Sociology Across Disciplines: Thoughts from a Kinesiologist by Bryan Clift

 In August 2009, I arrived at University of Maryland for the fall semester in the Department of Kinesiology. You ask, “What is a Kinesiologist (whatever that is) doing in a Sociology newsletter?” The shortest answer is that I have been asked! The short answer is that within Kinesiology there exists only recently a program called Physical Cultural Studies (henceforth PCS) that communicates in some ways with Sociology. For those unfamiliar, PCS is organized by a cultural studies approach toward conceptualizing and contextualizing the (in)active body (see A longer answer is owed in part to historically contingent political affairs within disciplinary knowledges and specifically the multifarious tensions between Culture Studies and Sociology. But I digress… As a student of the relatively new PCS project, I am attracted and encouraged to take courses across campus. With few pre-determined courses and considerable flexibility I chose courses based on theoretical and methodological foci. In addition to required Kinesiology courses, I have taken courses in: American Studies, Women’s Studies, English, Education, and Sociology. You might say I have no “home,” which is both enlivening and discomforting. To date, I have taken three courses in Sociology: Postmodern Social Theory and Spaces and Places with Dr. Ritzer, and Contemporary Social Theory with Dr. Collins. Importantly, my discussion about my experiences is as much about the content of coursework as it is those who participate in it—the instructors and students.

It isn’t easy locating someone as well versed in Social Theory as Dr. Ritzer. As someone coming from across campus and a discipline in which canonical readings differ from but overlap with those in Sociology, Dr. Ritzer’s knowledge base is a rich resource for learning about and developing theoretically informed ideas related to my own interests. In his courses we read selections theorizing across, within, and outside of sociology drawing upon disciplines such as psychology, philosophy, history, political science, and geography. Guided by his penchant for unpacking and communicating the complexities of Theory, some of which can be a challenge to work through (e.g. Bourdieu or Baudrillard), Dr. Ritzer encouraged not only the critique of frameworks ranging from Marx to those attached a post- moniker, but also their relevance today. Consistently, our classes discussed how various concepts may or may not be mobilized for our own interests within contemporary society. In articulating contemporary social phenomena using a critical lens, we were challenged to anchor our thoughts to theoretical lineages.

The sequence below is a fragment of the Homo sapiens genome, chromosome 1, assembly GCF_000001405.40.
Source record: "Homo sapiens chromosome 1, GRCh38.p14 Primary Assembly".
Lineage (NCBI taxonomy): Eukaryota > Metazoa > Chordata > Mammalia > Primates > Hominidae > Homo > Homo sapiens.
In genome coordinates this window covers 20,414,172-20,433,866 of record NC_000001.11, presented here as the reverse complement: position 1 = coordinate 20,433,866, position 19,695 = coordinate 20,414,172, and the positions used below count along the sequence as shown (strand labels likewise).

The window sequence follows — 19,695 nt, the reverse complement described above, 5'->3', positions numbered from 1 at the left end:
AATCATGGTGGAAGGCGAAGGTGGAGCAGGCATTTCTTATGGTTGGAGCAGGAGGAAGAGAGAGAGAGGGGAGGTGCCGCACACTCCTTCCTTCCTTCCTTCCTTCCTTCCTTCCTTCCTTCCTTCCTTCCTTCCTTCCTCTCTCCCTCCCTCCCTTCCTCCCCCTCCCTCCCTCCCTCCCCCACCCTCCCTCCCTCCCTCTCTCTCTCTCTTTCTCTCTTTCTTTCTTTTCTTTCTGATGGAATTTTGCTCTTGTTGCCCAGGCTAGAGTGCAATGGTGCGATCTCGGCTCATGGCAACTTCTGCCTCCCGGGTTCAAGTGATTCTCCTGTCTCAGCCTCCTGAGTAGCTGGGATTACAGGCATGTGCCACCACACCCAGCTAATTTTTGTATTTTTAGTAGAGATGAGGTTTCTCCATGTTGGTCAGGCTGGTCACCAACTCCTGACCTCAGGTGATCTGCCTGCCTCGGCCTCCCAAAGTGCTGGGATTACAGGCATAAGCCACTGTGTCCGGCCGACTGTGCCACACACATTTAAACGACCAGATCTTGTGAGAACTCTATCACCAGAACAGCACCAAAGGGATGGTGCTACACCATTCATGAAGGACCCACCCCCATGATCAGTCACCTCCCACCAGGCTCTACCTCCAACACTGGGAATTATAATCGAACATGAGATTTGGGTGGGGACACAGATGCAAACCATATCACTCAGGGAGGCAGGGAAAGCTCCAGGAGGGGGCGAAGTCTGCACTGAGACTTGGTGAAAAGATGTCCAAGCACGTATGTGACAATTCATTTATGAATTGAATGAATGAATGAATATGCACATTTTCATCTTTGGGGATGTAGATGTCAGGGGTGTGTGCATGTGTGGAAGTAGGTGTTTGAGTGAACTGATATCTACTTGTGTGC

In Contemporary Social Theory with Dr. Collins, together we read a selection of “canonical” works in Sociology (e.g. Pierre Bourdieu, Michael Burawoy, Jurgen Habermas, Max Horkheimer, and C. Wright Mills). Right from day one Dr. Collins prompted those of us in the classroom with one overarching theme: “Who is in the Sociology canon, who is not, and why?” Bringing into this Sociology classroom the works of Gloria Anzaldua, Kimberle Crenshaw, William E. B. Du Bois, Frantz Fanon, Stuart Hall, Donna Haraway, Aihwa Ong, and Edward Said, to name a few, Dr. Collins’s explicit intent to challenge the Sociology canon and the People in the classroom was and is an imperative necessary for anyone doing critical inquiry. Throughout the content of the course, the processes within the classroom, and our individual and collective intellectual revolutions, each of us were encouraged to continue the critical examination of not just texts and who wrote them, but also why, for what purposes, and for whom. Paradoxically, I might say that those who embraced Sociology as a contested terrain as encountered with Dr. Collins have been, apologies in advance, “Collinized.”

It remains unclear what is and is not knowledge within Sociology. Broadly defined as the study of human society, Sociology theoretically encapsulates all socio-cultural approaches across a number of disciplines. And yet, numerous sociological works that do not stem from people housed in Sociology are absorbed into Sociology while other sociological works remain on a periphery. What is sociological does not neatly dovetail with what is considered Sociology. This lack of clarity is as enlivening as it is problematic. Around the negotiations of what counts the porous boundaries of sociology delimit the field while opening spaces for imaginative thought. A decided position of relinquished control between certainty and skepticism wherein one locates and positions oneself reserved yet bare to the sources and positionalities of knowledge while wary of the power of categorization remains a privileged, often uncomfortable, contested, and wonderful space of occupancy. Undoubtedly, this is one message I have taken with me as I walk through sociological, critical, and qualitative terrain.

Specific to my research interests, I am currently working on two publications based on an ethnographic project I conducted over nine months located in Baltimore, MD. One of those pieces seeks to explicate how individual and collective participant understandings in a program called Back On My Feet ( (re)configures tensions among personal growth, social responsibility, health and well-being, and citizen governance. For its part, my coursework in sociology has provided different frameworks and ideas—namely Stuart Hall, David Harvey, and Michel Foucault—for understanding, conceptualizing, and contextualizing the articulations of individual and collective experiences within broader structural processes.

Bryan is a 3rd year graduate student in Physical Cultural Studies.


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